© Herald photo by Tyler Clarke
One of about 50 cats currently being housed at the Prince Albert SPCA is seen earlier this month.
With their move into a brand new facility about two months away, felines at the Prince Albert SPCA remain at risk of contracting upper respiratory infections.
“If they stay here for a long period of time, then they develop upper respiratory infections, and it’s not very good,” staff member Jared Epp said.
The current building has virtually no air exchange system for their feline guests during the winter months, meaning that if the area is over-crowded during this time they risk contracting related illnesses.
Last year the SPCA had to euthanize between 20 and 25 cats due to related medical problems.
Although cat adoptions have been steady around the Christmas season, the cat area has remained at capacity for about two weeks.
The SPCA stopped taking in new cats on Dec. 20, at which time people were asked to temporarily house any strays that they find until spaces have opened.
As such, Epp said that even though a number of cats have been adopted, their spots have been re-filled by previously found strays that were on hold elsewhere.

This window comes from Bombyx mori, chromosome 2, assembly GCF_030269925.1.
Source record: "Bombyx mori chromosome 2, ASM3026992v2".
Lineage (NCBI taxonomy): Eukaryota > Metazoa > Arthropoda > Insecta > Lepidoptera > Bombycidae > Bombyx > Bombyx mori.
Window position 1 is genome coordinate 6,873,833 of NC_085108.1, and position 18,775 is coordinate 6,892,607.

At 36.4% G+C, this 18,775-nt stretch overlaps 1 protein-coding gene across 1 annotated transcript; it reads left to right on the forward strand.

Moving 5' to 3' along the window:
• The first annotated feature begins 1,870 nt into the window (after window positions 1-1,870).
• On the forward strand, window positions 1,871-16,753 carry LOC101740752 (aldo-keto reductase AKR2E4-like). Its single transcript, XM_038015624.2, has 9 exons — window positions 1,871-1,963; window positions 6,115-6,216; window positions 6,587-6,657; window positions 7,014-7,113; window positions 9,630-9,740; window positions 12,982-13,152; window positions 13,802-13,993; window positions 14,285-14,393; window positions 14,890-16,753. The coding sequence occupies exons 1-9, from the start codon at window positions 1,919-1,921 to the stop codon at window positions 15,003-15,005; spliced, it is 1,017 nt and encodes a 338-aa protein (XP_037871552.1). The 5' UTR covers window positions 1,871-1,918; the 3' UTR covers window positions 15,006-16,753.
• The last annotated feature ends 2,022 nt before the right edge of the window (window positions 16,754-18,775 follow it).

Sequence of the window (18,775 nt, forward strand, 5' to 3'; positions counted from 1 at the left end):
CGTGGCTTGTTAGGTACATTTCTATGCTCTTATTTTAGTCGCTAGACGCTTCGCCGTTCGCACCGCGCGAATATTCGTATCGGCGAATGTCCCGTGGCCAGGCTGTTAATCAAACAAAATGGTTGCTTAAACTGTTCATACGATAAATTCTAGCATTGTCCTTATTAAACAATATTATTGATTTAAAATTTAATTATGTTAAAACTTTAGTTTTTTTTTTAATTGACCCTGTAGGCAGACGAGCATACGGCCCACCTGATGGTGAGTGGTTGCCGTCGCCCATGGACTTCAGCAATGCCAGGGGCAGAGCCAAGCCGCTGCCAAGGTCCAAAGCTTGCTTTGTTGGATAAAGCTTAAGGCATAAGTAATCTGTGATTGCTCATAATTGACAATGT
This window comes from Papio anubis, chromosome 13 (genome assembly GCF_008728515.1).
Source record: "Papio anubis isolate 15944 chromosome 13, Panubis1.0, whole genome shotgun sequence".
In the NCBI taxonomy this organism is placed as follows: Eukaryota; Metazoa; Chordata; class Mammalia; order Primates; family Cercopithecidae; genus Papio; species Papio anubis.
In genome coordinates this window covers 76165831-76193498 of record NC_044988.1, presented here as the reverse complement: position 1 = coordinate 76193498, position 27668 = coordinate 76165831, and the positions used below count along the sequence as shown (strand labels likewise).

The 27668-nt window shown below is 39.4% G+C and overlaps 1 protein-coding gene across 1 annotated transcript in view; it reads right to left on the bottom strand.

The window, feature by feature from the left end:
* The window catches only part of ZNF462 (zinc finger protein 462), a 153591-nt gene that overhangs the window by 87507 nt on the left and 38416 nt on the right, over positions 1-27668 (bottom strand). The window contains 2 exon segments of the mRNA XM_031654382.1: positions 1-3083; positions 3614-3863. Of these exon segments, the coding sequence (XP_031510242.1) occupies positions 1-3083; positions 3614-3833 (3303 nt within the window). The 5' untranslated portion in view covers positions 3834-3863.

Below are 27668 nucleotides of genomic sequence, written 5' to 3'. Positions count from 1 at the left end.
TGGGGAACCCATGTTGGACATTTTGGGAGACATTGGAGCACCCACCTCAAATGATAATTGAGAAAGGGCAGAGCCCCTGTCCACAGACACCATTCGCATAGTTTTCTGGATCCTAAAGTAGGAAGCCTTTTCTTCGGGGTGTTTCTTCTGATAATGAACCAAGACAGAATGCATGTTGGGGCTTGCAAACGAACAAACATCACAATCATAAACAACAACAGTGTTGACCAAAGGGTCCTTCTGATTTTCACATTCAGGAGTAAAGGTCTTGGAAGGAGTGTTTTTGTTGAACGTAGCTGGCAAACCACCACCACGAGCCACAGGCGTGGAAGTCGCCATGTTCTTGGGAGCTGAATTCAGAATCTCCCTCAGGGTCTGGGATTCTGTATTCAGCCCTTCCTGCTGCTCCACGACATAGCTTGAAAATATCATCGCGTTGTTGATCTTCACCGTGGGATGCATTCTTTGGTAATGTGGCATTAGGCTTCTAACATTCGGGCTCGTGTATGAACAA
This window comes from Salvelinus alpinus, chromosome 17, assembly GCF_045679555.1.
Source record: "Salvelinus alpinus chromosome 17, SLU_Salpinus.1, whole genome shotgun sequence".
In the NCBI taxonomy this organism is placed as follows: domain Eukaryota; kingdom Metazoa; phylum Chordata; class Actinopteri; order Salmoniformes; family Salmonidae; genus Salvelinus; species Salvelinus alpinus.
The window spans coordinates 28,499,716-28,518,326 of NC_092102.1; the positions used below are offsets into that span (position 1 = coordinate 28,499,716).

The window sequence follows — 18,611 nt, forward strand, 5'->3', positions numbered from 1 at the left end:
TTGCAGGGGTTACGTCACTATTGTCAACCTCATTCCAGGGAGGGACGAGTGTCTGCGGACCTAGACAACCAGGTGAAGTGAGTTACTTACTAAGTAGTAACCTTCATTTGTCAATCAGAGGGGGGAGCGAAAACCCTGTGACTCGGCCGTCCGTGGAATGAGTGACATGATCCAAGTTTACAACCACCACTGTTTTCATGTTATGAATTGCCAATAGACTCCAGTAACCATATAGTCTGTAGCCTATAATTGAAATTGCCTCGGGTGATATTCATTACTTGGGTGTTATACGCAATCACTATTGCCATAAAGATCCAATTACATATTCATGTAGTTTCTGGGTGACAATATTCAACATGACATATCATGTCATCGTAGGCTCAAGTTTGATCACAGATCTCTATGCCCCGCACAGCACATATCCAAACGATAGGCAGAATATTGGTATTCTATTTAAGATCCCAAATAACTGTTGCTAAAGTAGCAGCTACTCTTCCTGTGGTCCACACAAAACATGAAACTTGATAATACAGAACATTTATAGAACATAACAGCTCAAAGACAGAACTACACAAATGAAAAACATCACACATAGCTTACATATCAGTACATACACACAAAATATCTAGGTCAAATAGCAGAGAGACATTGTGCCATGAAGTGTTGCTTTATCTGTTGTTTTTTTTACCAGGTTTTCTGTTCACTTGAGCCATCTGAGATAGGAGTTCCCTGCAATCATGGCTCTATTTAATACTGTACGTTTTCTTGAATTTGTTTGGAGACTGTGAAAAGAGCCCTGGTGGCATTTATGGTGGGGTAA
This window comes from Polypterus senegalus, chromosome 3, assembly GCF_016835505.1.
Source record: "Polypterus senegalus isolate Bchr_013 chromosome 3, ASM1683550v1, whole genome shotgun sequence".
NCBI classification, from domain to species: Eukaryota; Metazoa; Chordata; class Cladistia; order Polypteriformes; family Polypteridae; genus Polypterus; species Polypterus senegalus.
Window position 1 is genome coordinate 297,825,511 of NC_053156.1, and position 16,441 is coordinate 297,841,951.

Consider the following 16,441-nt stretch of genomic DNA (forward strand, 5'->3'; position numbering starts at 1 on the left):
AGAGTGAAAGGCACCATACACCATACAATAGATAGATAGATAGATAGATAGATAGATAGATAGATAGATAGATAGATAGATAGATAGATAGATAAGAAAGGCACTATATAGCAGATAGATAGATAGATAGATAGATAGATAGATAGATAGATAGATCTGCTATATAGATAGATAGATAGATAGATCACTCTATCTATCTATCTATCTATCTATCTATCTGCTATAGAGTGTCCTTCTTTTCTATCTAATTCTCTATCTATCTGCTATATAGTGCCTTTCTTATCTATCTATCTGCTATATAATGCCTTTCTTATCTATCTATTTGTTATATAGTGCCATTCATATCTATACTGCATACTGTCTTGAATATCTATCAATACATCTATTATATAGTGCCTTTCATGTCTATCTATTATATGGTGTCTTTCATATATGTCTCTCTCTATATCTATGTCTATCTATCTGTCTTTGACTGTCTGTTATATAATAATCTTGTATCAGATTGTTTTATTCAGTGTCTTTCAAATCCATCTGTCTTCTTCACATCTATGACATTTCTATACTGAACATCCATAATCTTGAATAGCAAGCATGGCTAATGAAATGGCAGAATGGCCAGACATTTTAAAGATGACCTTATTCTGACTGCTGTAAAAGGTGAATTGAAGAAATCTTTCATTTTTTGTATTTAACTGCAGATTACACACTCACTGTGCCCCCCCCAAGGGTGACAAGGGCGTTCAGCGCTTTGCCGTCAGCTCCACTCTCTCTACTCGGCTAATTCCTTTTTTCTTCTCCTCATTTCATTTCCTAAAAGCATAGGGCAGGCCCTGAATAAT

If they stay here for a long period of time, then they develop upper respiratory infections, and it’s not very good Jared Epp
The SPCA is still unable to take in new cats, Epp said.
“Dogs with the moment, we’re pretty full,” he said. “Dog adoptions are always steady, so it’s not something we really have to worry about. We do have access to rescue groups, so if they want to give us a hand if we do get to 100 per cent, then that would be excellent.”
While dogs can flush out their respiratory systems during outdoor jaunts in the field, cats are kept in kennels all day long, Epp said, putting them most at risk.
To view pets available for adoption, visit the Prince Albert SPCA website online at www.princealbertspca.com, or stop by the facility at 680 Exhibition Drive.